Queen Victoria: The Politician and Reformer

Great Britain during the nineteenth century served as the model for social change without the social and political upheaval typical of nineteenth century mainland Europe.  At the helm of this tempered change sat Queen Victoria, from 1837 to 1901.  During her reign, Britain underwent significant industrial and educational reforms, becoming the model of productivity and liberal capitalism in Europe.  The purpose of my research will be to examine the role of the Queen in such reforms through her correspondences with political leaders, as well as her personal journal entries, all of which are conveniently available at Swem Library.  Britain was, in fact, a constitutional monarchy with very limited powers granted to the monarch herself.  However, by investigating these correspondences I will attempt to understand to what extent the monarch actually played a role in these trajectory-changing industrial and educational reforms.  Such a study will provide further insight into the powers of the restricted British monarchy in the nineteenth century.

Changes in German Language Education, Blog Post #3: Summary Blog

Well, here I am, at the “final” chapter of this project – and yet I still feel that all I have given you, my loyal reader, is two abnormally-long blog posts and whatever ends up in this one. You may be disappointed after this, and some of you may even get to say “I told you so!” Whatever the case, I can sincerely promise you I am not done. My background in Language Acquisition before this project was minimal, in Pedagogy virtually non-existent; thus, I entered this project basically as a student of German, yet feel that my commitment and effort on it speaks to my newfound passion for the former two fields of study. I will not give-up on these passions easily, and thus plan to return to this research, whether it be next summer or as a graduate student.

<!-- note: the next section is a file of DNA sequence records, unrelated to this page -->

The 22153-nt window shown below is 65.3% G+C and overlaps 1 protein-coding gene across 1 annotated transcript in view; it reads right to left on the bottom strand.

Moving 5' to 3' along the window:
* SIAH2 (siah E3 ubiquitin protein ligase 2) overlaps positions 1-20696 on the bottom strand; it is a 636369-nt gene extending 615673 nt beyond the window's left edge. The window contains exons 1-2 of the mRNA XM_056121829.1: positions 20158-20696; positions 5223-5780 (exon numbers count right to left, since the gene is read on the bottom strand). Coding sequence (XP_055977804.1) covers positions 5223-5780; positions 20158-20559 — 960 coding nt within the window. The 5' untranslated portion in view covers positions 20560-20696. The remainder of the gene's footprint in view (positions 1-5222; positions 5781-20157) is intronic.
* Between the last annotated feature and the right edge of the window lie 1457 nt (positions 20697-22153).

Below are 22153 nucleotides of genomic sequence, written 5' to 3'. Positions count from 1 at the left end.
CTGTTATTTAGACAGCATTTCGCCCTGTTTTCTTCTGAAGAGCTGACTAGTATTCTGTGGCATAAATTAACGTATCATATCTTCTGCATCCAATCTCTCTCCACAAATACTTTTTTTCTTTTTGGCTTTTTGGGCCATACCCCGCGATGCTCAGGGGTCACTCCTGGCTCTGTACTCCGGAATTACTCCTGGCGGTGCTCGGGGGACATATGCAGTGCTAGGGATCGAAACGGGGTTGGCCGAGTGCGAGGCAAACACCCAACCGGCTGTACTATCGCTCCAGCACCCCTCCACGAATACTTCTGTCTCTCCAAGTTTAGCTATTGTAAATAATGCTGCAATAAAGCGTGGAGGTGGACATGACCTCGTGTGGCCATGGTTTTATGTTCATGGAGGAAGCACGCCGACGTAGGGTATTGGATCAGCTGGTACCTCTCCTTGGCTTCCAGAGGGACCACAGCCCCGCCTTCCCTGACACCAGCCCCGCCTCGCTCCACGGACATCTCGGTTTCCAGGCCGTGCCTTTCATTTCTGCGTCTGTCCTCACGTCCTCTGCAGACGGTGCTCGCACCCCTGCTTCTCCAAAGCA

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Changes in German Language Education, Blog Post #2: The Textbook Survey

First off, I apologize for this blog coming so late – if there is one thing I have learned from this process, it’s that doing things when you have the time to do them is important; otherwise, you may have to put off what you are passionate about to make room for the passions of those who are either paying or grading you. That all said, let me share the main chunk of what I have done with my research since I last checked-in: my textbook survey.

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Changes in German Language Education, Blog Post #1: And So We Begin…

Hey everyone! Mike Schilling reporting from Byram, New Jersey. To anyone who has been checking this blog daily since my abstract post in April, I apologize; May and June have been two crazy months. Amidst all the craziness, though, were e-mails, interviews, book-collecting, and reading, all pertaining to this project, so your wait is now over. The products of my work so far (4 interviews, twenty-some textbooks on the floor of my bedroom, and a marked-up monograph on current language pedagogy) may not seem like much, but they have enabled me to lay the foundation for the house that will be my project (cheesy metaphors: 1, Mike: 0).

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